I have tried to stay on the sidelines because a number of people are blogging about the AIG bonus issue, but I can’t contain myself any longer. This is likely to be part one of a three or four part series, because this issue, in my opinion, is much larger than just the public’s reaction to these bonus payments.

First, no one that earned and received these bonuses at AIG is guilty of anything. They did their job and deserved to be rewarded for their efforts based on contractual agreements. So I am not only saddened but ashamed of the blame game behavior of both the liberal and conservative news media and a number of very ignorant protestors camping out on AIG executive’s lawns.

If you have never worked in a variable compensation model it is impossible to understand the pressure of carrying a quota or delivering the next great source of new revenue. Therefore, targeting these very blue collar individuals to interview on TV just makes the situation worse.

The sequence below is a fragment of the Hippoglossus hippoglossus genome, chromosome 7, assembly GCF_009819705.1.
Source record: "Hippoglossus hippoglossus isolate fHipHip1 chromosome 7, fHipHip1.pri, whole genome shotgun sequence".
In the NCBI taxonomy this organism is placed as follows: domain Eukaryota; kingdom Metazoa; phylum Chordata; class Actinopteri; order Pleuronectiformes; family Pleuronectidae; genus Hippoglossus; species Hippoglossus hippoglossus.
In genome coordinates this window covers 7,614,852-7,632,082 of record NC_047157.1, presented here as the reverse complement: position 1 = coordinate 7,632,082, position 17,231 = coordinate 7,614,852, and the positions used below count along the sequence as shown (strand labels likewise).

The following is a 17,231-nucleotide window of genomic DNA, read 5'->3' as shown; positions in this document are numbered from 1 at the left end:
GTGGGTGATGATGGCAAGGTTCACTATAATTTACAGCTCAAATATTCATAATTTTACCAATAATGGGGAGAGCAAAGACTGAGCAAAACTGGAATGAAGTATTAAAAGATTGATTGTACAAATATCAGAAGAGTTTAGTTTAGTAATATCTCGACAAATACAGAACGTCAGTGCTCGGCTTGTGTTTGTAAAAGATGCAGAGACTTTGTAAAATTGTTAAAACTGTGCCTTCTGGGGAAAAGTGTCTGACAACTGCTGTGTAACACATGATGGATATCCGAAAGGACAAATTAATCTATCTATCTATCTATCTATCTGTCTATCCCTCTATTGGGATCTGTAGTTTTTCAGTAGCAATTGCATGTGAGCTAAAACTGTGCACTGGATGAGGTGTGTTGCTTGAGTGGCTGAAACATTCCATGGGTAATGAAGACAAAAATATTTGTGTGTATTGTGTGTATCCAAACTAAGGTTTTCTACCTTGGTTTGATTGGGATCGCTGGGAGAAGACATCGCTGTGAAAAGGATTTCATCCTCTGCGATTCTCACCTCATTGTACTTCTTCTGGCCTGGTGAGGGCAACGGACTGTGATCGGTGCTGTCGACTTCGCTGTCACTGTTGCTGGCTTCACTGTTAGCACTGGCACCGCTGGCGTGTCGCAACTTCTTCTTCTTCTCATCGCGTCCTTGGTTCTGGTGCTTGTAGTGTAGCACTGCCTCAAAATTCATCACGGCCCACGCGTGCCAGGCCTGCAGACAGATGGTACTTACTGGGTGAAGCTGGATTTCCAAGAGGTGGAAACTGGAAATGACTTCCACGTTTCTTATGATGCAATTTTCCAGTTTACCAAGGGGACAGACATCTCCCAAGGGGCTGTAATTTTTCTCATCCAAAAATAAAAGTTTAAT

So, if these executives aren’t to blame then who is? It is a long list – the senior executives who built the compensation models, followed by the compensation committee and the board of directors for AIG that approved them. Next in line is the US Government for not being proactive in evaluating and better adjusting or confirming these bonuses when AIG first was asking for money. Congress comes next for not reading Dodd’s language – which expressly allows for the bonuses to be paid. Finally this is just another faux pax by the Obama administration. The President’s Chief of Staff needs to clean house of their PR and protocol staff because their actions and mistakes in the first 60 days of this administration are comical to the point of being criminal.

Do I think that all these multi-million dollar bonuses that a number of companies that took bailout money are fair or justified, no I don’t. But that isn’t the question on the table. If these payments were being decided in a court of law, not a court of public opinion, there isn’t a case to be made that these should not be paid. The Constitution, if it made it to the Supremes would also support payment.